Friday, January 5, 2018

Changes to Ontario's Employment and Labour Laws

Despite a strong and growing economy the nature of work in Ontario has changed. Many workers are struggling to support their families on part-time, contract or minimum-wage work.

In order to create more opportunities and security for workers within Ontario's changing economy, the Ontario government announced the Fair Workplaces, Better Jobs Act, 2017.

The act was officially passed on November 22nd 2017.

This legislation makes a number of changes to both the Employment Standards Act, 2000, the Labour Relations Act, 1995, and the Occupational Health and Safety Act, including major areas such as;
  • Minimum wage increase
  • Equal pay for equal work (casual, part-time, temporary and seasonal workers)
  • One week's notice or pay in lieu of notice for employees of temporary help agencies if longer-term assignments end early
  • Fairer scheduling rules
  • Vacation time
  • Expanded personal emergency leave in all workplaces
  • Unpaid leave to take care of critically ill family member
Minimum Wage Increase

Ontario is increasing its minimum wage rates [the lowest rate that can be paid by employers to employees].

As of January 1st 2018 the general minimum wage has been increased to $14.00/hr which will increase to $15.00/hr by January 1st 2019. Additional changes have been made to different employment categories.


Changes will allow employees to:
  • Request a schedule or location change once they’ve been employed for three months, without fear of being penalized
  • Refuse shifts if their employer asks them to work with less than 96 hours’ notice, without fear of retaliation, with certain exceptions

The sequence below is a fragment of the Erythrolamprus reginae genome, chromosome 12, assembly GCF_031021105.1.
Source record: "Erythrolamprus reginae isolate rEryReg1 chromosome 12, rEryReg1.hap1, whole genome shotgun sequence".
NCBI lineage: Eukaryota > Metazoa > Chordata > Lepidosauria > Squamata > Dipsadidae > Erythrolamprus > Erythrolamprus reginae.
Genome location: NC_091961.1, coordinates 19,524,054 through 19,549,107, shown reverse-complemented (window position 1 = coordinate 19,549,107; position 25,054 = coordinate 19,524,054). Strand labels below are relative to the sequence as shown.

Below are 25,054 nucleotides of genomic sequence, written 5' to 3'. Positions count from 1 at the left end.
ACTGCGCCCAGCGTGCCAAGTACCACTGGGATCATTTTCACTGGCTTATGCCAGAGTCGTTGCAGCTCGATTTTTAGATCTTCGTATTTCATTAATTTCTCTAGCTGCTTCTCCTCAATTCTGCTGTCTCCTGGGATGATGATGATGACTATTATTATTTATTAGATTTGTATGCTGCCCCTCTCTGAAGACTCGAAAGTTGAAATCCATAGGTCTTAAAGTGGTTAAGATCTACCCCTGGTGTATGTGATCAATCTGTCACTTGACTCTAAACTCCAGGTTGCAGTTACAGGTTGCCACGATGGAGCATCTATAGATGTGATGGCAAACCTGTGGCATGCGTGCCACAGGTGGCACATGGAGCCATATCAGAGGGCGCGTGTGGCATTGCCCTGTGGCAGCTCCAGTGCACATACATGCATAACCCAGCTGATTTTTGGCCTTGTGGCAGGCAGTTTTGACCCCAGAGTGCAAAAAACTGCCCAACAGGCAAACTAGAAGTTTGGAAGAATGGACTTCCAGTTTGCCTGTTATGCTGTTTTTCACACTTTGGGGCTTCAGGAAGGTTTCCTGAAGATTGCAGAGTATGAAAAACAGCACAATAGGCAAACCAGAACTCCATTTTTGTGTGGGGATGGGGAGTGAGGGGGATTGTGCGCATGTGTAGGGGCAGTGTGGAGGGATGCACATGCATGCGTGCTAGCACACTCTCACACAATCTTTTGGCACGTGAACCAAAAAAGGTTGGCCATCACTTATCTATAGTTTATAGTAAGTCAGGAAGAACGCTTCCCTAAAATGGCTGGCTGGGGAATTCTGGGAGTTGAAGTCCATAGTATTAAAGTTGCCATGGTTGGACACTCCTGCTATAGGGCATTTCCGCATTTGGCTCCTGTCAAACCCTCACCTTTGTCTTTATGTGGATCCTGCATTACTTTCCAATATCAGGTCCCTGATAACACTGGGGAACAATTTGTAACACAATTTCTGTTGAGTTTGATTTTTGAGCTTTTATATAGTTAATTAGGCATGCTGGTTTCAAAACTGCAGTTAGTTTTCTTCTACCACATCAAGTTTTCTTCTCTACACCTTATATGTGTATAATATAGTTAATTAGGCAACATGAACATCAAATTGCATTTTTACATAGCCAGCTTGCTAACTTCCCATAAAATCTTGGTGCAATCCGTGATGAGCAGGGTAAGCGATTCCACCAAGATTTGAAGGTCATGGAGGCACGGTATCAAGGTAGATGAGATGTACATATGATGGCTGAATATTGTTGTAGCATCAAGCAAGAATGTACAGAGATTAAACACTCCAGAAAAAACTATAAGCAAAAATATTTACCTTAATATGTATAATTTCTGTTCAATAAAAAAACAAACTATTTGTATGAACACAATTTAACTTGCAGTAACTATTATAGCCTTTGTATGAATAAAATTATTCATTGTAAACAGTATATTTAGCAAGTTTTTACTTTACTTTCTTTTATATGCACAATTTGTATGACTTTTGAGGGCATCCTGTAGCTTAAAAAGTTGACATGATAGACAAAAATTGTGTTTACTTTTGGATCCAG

Employers will also be required to pay wages to the employees for three hours of work if the employee:
  • Regularly works more than three hours a day, shows up for work and works less than three hours or not at all (for example, the shift is cut short)
  • The shift is cancelled within 48 hours of their scheduled start time, with certain exceptions
  • Is scheduled to be on-call but, despite being available to work, is either not called in to work or works less than three hours. This will be required for each 24-hour period the employee is on call
Vacation Time
  • Under the new legislation, employees will be entitled to three weeks of paid vacation after five years with the same employer
Personal Emergency Leave
  • The legislation will require all employers to give all employees 10 personal emergency leave days per year, including two paid days if the employee has been employed for one week or longer (7 days)
  • An employee who has been employed for at least 13 consecutive weeks will be entitled to up to 10 individual days of leave and up to 15 weeks of leave if the employee or their child experiences domestic or sexual violence or the threat of domestic or sexual violence. The first five days of leave, each calendar year, will be paid, the rest will be unpaid.
For more on the changes to Ontario's Employment and Labour Laws, visit

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